Social Development Minister Jean-Yves Duclos
Six years ago the Conservative government under Stephen Harper explored the idea of social impact bonds, now the Liberal government under Justin Trudeau is reportedly pursuing the very same idea.
In April 2012, the Canadian Press reported, “Incentives are key to possible changes to the way the government handles social programs, Human Resources Minister Diane Finley said. She suggested the government is looking at creating ‘social impact bonds’, which are contracts between government and private investors to fund social programs.”
Now the Toronto Star reports, “The Liberals are considering adding new funding streams to existing programs in a bid to make more federal spending friendly to social finance ideas that link the charitable and private sectors to help pay for and deliver services. …Social impact bonds see service providers partner with private or philanthropic backers who cover the up-front costs and the government pays a return on the investment only if certain outcomes are met. …Social Development Minister Jean-Yves Duclos is overseeing work on a federal strategy to be completed this year about how to unlock what the Liberals believe are billions in private cash that could finance programs and services and test new ways to deliver them.”
That article highlights, “In one such arrangement involving the Chicago education system, returns are set at 8 per cent.”
The Globe and Mail has previously reported, “As a concrete example of social-investment partnerships [the Harper government] points to Habitat for Humanity. By working with private-sector companies like Home Depot, the low-income housing charity and its volunteers can achieve far more social good than they could otherwise.”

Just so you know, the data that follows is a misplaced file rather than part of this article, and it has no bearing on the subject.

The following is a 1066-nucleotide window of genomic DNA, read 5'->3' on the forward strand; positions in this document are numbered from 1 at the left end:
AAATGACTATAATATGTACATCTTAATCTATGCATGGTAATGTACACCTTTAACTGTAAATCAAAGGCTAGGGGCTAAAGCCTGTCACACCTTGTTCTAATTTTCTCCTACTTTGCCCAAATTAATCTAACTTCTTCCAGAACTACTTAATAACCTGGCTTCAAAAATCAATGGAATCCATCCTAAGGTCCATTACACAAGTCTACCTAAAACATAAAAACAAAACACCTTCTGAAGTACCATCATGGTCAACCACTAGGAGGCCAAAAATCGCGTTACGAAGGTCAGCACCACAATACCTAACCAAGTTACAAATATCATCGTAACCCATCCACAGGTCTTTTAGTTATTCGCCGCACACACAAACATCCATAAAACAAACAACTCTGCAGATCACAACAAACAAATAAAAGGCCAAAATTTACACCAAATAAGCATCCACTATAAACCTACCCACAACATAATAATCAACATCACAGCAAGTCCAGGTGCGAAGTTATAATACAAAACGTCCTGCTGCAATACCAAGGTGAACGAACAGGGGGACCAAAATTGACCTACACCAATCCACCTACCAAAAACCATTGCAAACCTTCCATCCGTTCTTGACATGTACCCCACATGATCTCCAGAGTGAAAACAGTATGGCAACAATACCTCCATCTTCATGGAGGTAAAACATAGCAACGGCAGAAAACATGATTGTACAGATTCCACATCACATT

The first Social Impact Bond was launched by United Kingdom-based Social Finance Ltd. in September 2010.
Promoting the idea several years later, Conservative Prime Minister David Cameron stated, “Businesses need finance to grow and make profit. Governments need finance to fund big infrastructure projects. That’s why we have banks, bonds, investment markets and all the rest. The idea here is just as simple and just as powerful. Social enterprises, charities and voluntary bodies have the knowledge, human touch and personal commitment to succeed where governments often fail. But they need finance too. They can get it from socially minded investors. So we need social investment markets, social investment bonds and social investment banks.”
Last year, the Council of Canadians joined with labour and community allies to express our opposition to the introduction of social impact bonds by the Conservative provincial government in Manitoba.
CUPE Manitoba President Terry Egan says, “There was a time when the private sector would simply make philanthropic donations as part of their corporate responsibility to the community. Social Impact Bonds take that corporate philanthropy and turn it into a private money‑making scheme. SIBs are like P3s, for social services.”